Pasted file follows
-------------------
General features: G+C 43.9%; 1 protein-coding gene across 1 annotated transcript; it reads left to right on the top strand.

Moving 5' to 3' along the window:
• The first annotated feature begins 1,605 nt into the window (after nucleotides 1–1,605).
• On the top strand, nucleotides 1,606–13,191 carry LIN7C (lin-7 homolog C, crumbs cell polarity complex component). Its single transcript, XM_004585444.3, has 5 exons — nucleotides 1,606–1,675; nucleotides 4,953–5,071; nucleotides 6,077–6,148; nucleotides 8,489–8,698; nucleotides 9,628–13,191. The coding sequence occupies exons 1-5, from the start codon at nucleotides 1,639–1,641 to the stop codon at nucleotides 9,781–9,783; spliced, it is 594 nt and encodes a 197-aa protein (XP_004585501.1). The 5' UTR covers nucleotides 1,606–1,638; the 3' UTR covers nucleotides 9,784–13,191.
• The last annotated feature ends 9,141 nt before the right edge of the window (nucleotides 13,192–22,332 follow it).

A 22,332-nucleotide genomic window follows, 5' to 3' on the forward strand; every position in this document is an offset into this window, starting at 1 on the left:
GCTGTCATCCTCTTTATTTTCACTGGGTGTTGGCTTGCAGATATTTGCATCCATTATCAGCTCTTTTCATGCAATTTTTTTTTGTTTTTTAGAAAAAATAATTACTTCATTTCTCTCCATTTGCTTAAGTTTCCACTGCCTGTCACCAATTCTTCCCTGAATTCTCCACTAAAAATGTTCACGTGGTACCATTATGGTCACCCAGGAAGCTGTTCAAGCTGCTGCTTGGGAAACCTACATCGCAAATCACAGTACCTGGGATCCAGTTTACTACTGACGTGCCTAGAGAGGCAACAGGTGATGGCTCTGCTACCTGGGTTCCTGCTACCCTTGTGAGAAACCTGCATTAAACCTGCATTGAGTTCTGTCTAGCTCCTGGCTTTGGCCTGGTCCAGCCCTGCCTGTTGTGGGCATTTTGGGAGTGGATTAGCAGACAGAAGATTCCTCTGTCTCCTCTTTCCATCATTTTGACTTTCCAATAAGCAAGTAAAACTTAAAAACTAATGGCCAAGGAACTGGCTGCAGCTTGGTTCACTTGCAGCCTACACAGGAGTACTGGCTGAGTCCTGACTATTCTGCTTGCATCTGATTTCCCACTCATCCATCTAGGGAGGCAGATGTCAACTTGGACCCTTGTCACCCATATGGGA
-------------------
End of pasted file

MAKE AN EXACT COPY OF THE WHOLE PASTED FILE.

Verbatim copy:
General features: G+C 43.9%; 1 protein-coding gene across 1 annotated transcript; it reads left to right on the top strand.

Moving 5' to 3' along the window:
• The first annotated feature begins 1,605 nt into the window (after nucleotides 1–1,605).
• On the top strand, nucleotides 1,606–13,191 carry LIN7C (lin-7 homolog C, crumbs cell polarity complex component). Its single transcript, XM_004585444.3, has 5 exons — nucleotides 1,606–1,675; nucleotides 4,953–5,071; nucleotides 6,077–6,148; nucleotides 8,489–8,698; nucleotides 9,628–13,191. The coding sequence occupies exons 1-5, from the start codon at nucleotides 1,639–1,641 to the stop codon at nucleotides 9,781–9,783; spliced, it is 594 nt and encodes a 197-aa protein (XP_004585501.1). The 5' UTR covers nucleotides 1,606–1,638; the 3' UTR covers nucleotides 9,784–13,191.
• The last annotated feature ends 9,141 nt before the right edge of the window (nucleotides 13,192–22,332 follow it).

A 22,332-nucleotide genomic window follows, 5' to 3' on the forward strand; every position in this document is an offset into this window, starting at 1 on the left:
GCTGTCATCCTCTTTATTTTCACTGGGTGTTGGCTTGCAGATATTTGCATCCATTATCAGCTCTTTTCATGCAATTTTTTTTTGTTTTTTAGAAAAAATAATTACTTCATTTCTCTCCATTTGCTTAAGTTTCCACTGCCTGTCACCAATTCTTCCCTGAATTCTCCACTAAAAATGTTCACGTGGTACCATTATGGTCACCCAGGAAGCTGTTCAAGCTGCTGCTTGGGAAACCTACATCGCAAATCACAGTACCTGGGATCCAGTTTACTACTGACGTGCCTAGAGAGGCAACAGGTGATGGCTCTGCTACCTGGGTTCCTGCTACCCTTGTGAGAAACCTGCATTAAACCTGCATTGAGTTCTGTCTAGCTCCTGGCTTTGGCCTGGTCCAGCCCTGCCTGTTGTGGGCATTTTGGGAGTGGATTAGCAGACAGAAGATTCCTCTGTCTCCTCTTTCCATCATTTTGACTTTCCAATAAGCAAGTAAAACTTAAAAACTAATGGCCAAGGAACTGGCTGCAGCTTGGTTCACTTGCAGCCTACACAGGAGTACTGGCTGAGTCCTGACTATTCTGCTTGCATCTGATTTCCCACTCATCCATCTAGGGAGGCAGATGTCAACTTGGACCCTTGTCACCCATATGGGA